The State of Nevada Operational Seeding Program

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by John W. Fordham, Univ of Nevada System, Reno, United States,
Richard H. Stone, Univ of Nevada System, Reno, United States,

Document Type: Proceeding Paper

Part of: Water Resources Planning and Management and Urban Water Resources:

Abstract: Integration of the Nevada Operational Weather Modification Program into management of the region's water supply is a key element to meet the increasing demands placed on these limited resources. As with most areas of the west, competition among water users is increasing. The seeding program is based upon the hypothesis that winter storms occurring in mountainous regions are, at times, inefficient at converting supercooled liquid water (SLW) and vapor in clouds into precipitation due to a lack of sufficient numbers of naturally occurring ice nuclei in the winter storms. The seeding programs primarily utilize radio-controlled ground-based aerosol generator systems located upwind of the target areas with the Carson-Walker and Truckee-Tahoe watersheds being supplemented by the use of airborne generator systems. The generator systems and functions are controlled and monitored by a micro computer so that the status of each individual unit can be determined remotely. Seeding platform mode, ground and aircraft, is determined by the forecasting meteorologist and is dependent on storm types. Ground-based seeding is the preferred mode because the majority of SLW passing over the mountain barrier is typically located in the lower layers of the atmosphere. Seeding is restricted to orographic storms which pass over the area in winter and early spring.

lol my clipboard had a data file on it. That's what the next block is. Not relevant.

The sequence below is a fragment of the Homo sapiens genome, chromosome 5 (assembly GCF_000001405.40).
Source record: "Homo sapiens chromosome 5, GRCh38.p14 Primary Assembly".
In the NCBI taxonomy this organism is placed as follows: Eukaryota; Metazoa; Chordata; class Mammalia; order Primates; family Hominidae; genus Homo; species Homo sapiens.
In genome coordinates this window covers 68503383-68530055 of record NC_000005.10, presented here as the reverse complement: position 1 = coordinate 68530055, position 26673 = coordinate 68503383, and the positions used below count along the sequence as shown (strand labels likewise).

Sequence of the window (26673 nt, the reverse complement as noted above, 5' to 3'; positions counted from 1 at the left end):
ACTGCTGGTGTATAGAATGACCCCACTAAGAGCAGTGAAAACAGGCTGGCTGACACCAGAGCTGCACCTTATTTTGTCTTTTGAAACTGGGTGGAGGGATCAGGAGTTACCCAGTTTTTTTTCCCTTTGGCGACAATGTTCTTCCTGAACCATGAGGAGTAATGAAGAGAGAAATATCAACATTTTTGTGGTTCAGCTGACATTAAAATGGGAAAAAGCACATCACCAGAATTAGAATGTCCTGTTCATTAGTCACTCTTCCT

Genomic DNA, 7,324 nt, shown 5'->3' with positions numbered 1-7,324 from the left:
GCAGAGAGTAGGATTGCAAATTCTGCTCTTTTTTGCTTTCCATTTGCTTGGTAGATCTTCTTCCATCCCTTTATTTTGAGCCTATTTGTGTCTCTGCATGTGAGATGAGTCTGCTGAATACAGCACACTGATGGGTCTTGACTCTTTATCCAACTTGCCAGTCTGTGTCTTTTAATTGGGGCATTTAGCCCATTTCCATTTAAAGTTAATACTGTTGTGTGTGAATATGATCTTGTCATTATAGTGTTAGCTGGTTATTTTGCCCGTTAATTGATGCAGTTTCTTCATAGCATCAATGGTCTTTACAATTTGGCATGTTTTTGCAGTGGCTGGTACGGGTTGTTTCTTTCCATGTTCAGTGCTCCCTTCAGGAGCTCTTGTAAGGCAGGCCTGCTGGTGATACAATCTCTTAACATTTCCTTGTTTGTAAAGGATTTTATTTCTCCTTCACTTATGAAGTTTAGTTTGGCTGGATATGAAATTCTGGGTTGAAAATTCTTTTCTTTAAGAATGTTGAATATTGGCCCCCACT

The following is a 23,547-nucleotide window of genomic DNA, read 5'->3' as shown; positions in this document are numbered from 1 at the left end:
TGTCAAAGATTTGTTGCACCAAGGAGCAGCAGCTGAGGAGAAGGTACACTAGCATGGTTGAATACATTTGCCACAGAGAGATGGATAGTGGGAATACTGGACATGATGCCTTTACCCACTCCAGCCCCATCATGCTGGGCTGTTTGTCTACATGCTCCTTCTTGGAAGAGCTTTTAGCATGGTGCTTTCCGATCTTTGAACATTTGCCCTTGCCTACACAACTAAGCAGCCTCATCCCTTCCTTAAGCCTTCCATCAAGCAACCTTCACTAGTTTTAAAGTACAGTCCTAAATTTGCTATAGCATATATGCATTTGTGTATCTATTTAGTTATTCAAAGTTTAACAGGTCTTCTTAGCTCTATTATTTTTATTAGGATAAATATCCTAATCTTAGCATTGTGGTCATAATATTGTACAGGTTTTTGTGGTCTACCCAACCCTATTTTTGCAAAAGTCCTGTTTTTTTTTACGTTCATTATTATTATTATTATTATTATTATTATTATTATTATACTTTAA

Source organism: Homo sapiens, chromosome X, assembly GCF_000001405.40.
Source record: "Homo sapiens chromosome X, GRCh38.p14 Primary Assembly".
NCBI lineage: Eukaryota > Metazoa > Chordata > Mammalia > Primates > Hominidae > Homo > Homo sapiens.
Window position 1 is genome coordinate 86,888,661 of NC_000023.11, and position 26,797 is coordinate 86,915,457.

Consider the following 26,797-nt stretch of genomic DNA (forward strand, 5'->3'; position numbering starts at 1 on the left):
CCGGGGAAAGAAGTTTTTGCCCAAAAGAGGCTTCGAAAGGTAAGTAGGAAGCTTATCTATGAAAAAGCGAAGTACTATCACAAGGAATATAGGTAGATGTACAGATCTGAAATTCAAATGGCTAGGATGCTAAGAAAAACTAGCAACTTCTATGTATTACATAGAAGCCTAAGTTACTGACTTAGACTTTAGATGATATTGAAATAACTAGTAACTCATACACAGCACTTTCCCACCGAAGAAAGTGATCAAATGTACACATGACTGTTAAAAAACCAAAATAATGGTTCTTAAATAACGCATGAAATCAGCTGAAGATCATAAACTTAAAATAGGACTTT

Subject Headings: Storms | Winter | Chemical compounds | Water supply systems | Rain water | Mountains | Nevada | North America | United States

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